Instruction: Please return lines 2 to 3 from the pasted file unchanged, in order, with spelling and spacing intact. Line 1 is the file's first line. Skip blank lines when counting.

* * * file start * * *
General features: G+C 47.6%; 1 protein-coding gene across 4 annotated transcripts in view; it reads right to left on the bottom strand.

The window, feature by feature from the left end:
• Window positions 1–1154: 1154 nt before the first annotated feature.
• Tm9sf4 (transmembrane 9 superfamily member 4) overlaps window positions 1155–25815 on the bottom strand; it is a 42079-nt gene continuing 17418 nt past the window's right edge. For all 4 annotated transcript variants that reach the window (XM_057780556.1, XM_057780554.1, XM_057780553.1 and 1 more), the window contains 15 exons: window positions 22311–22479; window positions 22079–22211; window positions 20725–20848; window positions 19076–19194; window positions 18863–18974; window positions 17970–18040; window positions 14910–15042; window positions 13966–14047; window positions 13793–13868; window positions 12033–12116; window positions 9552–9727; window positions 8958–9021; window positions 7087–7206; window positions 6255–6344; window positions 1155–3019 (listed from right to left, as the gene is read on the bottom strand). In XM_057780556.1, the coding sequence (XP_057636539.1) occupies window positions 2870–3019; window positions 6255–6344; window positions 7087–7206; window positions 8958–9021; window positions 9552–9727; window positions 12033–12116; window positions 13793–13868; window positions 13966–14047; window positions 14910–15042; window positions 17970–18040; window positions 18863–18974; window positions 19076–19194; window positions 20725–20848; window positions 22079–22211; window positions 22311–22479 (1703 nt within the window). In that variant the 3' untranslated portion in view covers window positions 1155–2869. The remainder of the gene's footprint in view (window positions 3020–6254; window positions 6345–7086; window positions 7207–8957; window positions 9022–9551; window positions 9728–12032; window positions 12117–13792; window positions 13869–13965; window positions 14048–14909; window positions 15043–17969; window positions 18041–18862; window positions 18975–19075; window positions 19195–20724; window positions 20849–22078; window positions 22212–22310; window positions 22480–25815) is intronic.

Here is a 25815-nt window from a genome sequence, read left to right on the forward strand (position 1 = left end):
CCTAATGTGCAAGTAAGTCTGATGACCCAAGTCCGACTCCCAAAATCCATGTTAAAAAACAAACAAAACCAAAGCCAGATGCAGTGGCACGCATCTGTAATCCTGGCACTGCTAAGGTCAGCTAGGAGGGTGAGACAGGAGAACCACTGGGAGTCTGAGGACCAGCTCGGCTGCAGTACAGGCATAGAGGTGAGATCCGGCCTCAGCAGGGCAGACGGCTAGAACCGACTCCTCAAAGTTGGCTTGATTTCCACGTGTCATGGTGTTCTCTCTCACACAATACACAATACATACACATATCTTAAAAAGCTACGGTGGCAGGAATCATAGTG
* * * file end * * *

The window, feature by feature from the left end:
• Window positions 1–1154: 1154 nt before the first annotated feature.